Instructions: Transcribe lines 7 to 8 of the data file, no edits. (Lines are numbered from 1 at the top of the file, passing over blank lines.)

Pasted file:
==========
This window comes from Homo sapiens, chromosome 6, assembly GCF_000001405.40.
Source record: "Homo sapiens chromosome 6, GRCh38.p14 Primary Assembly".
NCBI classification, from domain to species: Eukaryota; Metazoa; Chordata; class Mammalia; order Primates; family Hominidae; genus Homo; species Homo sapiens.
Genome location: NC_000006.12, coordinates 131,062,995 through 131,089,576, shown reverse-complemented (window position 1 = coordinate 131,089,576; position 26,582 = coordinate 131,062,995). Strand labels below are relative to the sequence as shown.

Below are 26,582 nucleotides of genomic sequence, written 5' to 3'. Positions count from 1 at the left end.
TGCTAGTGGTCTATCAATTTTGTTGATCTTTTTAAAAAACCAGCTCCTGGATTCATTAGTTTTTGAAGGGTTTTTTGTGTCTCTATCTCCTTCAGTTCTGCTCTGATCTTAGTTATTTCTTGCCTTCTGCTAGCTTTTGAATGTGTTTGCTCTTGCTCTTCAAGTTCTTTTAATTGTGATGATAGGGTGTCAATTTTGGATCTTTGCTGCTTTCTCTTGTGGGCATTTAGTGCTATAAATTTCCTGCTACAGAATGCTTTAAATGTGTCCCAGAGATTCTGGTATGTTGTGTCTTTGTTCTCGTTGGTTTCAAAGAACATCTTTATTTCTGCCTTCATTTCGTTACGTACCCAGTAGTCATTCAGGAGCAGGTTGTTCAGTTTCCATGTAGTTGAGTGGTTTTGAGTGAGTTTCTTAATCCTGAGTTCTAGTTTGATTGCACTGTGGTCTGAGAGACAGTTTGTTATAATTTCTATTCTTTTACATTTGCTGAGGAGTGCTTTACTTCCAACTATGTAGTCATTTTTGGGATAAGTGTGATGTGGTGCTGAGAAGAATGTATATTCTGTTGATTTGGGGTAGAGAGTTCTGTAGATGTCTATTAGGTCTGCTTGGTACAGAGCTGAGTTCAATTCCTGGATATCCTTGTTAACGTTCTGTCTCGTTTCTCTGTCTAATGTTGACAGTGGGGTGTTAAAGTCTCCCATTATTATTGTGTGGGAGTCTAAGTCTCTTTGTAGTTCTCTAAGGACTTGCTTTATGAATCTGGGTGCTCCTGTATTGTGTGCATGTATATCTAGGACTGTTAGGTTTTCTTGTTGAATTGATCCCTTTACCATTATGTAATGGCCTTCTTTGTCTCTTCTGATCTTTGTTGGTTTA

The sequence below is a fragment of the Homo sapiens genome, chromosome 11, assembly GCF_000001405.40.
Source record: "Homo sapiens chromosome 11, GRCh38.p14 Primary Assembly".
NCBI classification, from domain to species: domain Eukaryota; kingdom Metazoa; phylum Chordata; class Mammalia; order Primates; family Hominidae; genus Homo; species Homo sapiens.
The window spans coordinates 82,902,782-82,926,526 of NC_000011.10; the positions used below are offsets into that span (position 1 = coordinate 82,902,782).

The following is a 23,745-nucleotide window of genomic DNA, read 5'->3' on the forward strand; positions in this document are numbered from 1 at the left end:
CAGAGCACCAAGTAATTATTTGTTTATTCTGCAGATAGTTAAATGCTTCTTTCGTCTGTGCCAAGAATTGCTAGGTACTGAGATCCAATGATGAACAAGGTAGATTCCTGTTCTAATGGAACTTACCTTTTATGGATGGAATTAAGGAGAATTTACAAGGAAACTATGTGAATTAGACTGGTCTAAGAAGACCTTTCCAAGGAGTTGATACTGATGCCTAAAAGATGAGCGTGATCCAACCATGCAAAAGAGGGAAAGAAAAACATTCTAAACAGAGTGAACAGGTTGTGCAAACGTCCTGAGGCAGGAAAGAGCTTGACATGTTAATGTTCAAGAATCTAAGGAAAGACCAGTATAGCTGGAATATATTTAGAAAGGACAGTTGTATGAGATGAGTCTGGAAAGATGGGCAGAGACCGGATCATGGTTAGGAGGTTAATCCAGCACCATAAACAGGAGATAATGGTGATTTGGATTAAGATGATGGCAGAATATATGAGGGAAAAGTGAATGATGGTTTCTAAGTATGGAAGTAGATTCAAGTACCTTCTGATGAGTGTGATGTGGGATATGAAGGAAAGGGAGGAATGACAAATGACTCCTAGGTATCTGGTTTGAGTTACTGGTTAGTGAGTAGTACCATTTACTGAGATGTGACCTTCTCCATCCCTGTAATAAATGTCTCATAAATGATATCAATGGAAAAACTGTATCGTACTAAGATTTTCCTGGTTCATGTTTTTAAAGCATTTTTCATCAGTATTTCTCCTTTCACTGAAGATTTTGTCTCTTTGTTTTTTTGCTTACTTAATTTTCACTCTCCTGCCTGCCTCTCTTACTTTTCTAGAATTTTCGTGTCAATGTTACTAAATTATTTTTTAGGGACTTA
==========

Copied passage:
The sequence below is a fragment of the Homo sapiens genome, chromosome 11, assembly GCF_000001405.40.
Source record: "Homo sapiens chromosome 11, GRCh38.p14 Primary Assembly".